‘Frozen zoos’ could be a Noah’s ark for endangered animals | Astronomy
Foresight is an incredible gift – and it is perhaps one of the most valuable scientific tools we have.
When NASA scientists kept some of Apollo’s lunar samples sealed rather than opening them like children on Christmas morning once astronauts returned from the moon, they started a long-standing tradition.
It continues to this day. Parts of the samples returned by the asteroids Ryugu and Bennu, and even the Mars Perseverance Cache, will be set aside for future generations.
The idea is that decades from now researchers will have much better technology to unlock the secrets of celestial bodies.
The same principle applies to the preservation of precious things on Earth. Fortunately, 50 years ago, a man with a vision for conservation created a legacy that became a model for saving the world’s most vulnerable species – before it was too late.
Back to the future
Collecting skin samples from rare and endangered animals might have seemed like a radical idea in 1972, but University of California San Diego researcher Kurt Benirschke thought it might be useful in the fight against the disappearance of species.
He passed away in 2018, but his idea lives on and has become the largest animal cryobank in the world. The Frozen Zoo is the haven for samples of 1,220 species.
The cryobank has provided genetic material to revive rare species like Przewalski’s horse and black-footed polecat by cloning.
Now, experts see cryobanks and a tightly coordinated effort as crucial, especially as the climate crisis threatens plummeting animal populations around the world.
After a record 355 days in space, NASA astronaut Mark Vande Hei returned to Earth this week, landing in Kazakhstan alongside two Russian cosmonauts.
Extended missions allow researchers to study the effects of long-duration spaceflight on the human body, which can better prepare NASA to send astronauts to the Moon and Mars through the Artemis program.
Things are heating up as the Artemis I spacecraft undergoes its most crucial test yet this weekend. The stacked rocket and spacecraft began a wet dress rehearsal on Friday that will last until Sunday.
The rocket will go through each launch stage without leaving the launch pad. Test results will determine when Artemis I lifts off later this year for an uncrewed flight to the moon and beyond.
across the universe
Say hello to Earendel, or “the morning star”, the most distant single star ever observed by man, thanks to the Hubble Space Telescope.
He was born just 900 million years after the Big Bang. Light took 12.9 billion years to reach us. Now astronomers want to study the star using the James Webb Space Telescope to unlock the mysteries of the early days of the universe.
Meanwhile, researchers analyzed images of Pluto taken by NASA’s New Horizons mission and discovered a surprise: giant ice volcanoes that may still be active on the frozen surface of the dwarf planet.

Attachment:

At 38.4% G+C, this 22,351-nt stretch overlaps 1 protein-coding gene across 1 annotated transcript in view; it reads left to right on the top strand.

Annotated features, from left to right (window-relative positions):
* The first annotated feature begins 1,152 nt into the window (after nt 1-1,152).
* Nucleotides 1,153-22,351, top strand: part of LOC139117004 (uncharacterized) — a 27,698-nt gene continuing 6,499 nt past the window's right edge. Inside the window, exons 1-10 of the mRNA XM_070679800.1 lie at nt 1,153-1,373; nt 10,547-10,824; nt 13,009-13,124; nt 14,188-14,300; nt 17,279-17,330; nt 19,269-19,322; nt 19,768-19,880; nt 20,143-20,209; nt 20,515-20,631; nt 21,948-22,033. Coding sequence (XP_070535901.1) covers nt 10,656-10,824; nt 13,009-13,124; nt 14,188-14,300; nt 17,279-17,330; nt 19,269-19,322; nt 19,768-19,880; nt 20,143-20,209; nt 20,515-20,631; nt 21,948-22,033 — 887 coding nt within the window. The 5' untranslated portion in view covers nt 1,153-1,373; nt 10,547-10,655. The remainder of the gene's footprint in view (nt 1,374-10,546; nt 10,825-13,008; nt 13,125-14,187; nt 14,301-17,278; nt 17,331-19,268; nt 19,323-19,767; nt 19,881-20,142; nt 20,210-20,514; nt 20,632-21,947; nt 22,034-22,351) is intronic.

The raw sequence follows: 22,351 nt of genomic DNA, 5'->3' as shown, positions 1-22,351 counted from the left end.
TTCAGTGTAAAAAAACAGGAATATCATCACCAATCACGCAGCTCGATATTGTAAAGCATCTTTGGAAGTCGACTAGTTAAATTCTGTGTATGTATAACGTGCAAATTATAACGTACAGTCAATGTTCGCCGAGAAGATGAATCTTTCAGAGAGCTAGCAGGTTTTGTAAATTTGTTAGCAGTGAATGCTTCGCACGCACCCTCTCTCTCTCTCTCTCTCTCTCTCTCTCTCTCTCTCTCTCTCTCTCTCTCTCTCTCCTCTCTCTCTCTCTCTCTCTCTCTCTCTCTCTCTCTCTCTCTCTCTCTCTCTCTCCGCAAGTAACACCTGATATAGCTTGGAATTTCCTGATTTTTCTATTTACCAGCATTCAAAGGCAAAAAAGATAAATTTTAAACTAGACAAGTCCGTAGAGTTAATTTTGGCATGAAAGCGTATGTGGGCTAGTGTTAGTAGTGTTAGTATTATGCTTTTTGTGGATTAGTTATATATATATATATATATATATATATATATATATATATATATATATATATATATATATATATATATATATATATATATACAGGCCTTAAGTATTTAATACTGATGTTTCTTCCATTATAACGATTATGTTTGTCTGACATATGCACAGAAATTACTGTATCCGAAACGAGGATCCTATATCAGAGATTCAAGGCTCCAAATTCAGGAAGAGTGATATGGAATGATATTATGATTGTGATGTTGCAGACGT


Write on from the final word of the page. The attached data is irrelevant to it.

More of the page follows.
These ice volcanoes could suggest an underground ocean on Pluto today. The discovery raises intriguing ideas about the habitability of the distant world.
It was a stormy Independence Day in 2005 when flamingo #492 flew out of the Sedgwick County Zoo in Kansas.
Now, 17 years later, the bird, nicknamed Pink Floyd, has appeared in Texas.
Pink Floyd, originally one of 40 flamingos the zoo brought from Tanzania, still wears a band with her number on it. And he seems to be living the good life along the Gulf Coast, munching on brine shrimp in the sun.
The zoo didn’t try to get the rogue bird back. People are really his only threat, so if you see Pink Floyd, give him some well-deserved space.
At 20, Pink Floyd has a long life ahead of it. Shine, you crazy diamond.
secrets of the ocean
Earth’s oceans are full of wonders, beautifully captured by photographer and cinematographer Shawn Heinrichs.
“As a kid, I used to spend every weekend around the oceans — there’s more abundance than you could ever imagine,” Heinrichs told CNN. Growing up along the South African coast inspired him to protect the rich diversity of marine life.
While many of Heinrich’s images feature stunning sea creatures, others depicting human abuse of animals are purposely hard to see – but they also inspire action to save the beautiful and fragile life beneath the waves.
A few more stops along Fascination Street this week:
– Lunar dust collected by Neil Armstrong during the Apollo 11 mission is auctioned, and it is worth an extraordinary price.
– A ‘death stone’ has been found cracked in half in Japan’s Nikko National Park – and it may have allowed a trapped nine-tailed fox spirit to break free, according to Japanese mythology. But there is more to this story than meets the eye.
– We’ve been calling Machu Picchu by the wrong name for over a century. Now anthropologists have finally discovered what the Incas called the ancient city.
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